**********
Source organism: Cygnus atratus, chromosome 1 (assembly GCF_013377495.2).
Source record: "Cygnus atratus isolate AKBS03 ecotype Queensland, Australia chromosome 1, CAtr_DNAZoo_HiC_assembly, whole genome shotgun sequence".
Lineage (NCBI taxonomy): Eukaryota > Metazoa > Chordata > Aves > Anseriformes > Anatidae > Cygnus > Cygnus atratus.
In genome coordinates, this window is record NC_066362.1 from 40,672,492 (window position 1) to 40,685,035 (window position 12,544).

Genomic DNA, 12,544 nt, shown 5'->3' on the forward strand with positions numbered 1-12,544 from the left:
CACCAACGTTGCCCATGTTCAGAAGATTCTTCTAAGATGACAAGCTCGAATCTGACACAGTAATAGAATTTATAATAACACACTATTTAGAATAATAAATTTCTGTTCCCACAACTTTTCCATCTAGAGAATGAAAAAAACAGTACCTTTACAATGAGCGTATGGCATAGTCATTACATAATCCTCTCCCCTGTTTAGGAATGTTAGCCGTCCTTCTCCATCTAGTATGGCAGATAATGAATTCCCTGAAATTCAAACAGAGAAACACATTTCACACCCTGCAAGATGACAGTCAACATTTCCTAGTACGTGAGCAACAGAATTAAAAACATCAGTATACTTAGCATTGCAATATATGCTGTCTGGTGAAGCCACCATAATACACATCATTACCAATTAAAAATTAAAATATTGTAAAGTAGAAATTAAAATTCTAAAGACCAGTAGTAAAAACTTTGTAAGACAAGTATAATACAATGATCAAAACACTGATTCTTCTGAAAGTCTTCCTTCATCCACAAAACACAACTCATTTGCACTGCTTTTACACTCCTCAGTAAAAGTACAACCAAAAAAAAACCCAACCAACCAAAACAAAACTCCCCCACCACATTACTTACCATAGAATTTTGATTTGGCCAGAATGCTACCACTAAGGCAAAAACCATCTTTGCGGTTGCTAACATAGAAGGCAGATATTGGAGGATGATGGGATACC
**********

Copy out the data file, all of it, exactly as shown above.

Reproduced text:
Source organism: Cygnus atratus, chromosome 1 (assembly GCF_013377495.2).
Source record: "Cygnus atratus isolate AKBS03 ecotype Queensland, Australia chromosome 1, CAtr_DNAZoo_HiC_assembly, whole genome shotgun sequence".
Lineage (NCBI taxonomy): Eukaryota > Metazoa > Chordata > Aves > Anseriformes > Anatidae > Cygnus > Cygnus atratus.
In genome coordinates, this window is record NC_066362.1 from 40,672,492 (window position 1) to 40,685,035 (window position 12,544).

Genomic DNA, 12,544 nt, shown 5'->3' on the forward strand with positions numbered 1-12,544 from the left:
CACCAACGTTGCCCATGTTCAGAAGATTCTTCTAAGATGACAAGCTCGAATCTGACACAGTAATAGAATTTATAATAACACACTATTTAGAATAATAAATTTCTGTTCCCACAACTTTTCCATCTAGAGAATGAAAAAAACAGTACCTTTACAATGAGCGTATGGCATAGTCATTACATAATCCTCTCCCCTGTTTAGGAATGTTAGCCGTCCTTCTCCATCTAGTATGGCAGATAATGAATTCCCTGAAATTCAAACAGAGAAACACATTTCACACCCTGCAAGATGACAGTCAACATTTCCTAGTACGTGAGCAACAGAATTAAAAACATCAGTATACTTAGCATTGCAATATATGCTGTCTGGTGAAGCCACCATAATACACATCATTACCAATTAAAAATTAAAATATTGTAAAGTAGAAATTAAAATTCTAAAGACCAGTAGTAAAAACTTTGTAAGACAAGTATAATACAATGATCAAAACACTGATTCTTCTGAAAGTCTTCCTTCATCCACAAAACACAACTCATTTGCACTGCTTTTACACTCCTCAGTAAAAGTACAACCAAAAAAAAACCCAACCAACCAAAACAAAACTCCCCCACCACATTACTTACCATAGAATTTTGATTTGGCCAGAATGCTACCACTAAGGCAAAAACCATCTTTGCGGTTGCTAACATAGAAGGCAGATATTGGAGGATGATGGGATACC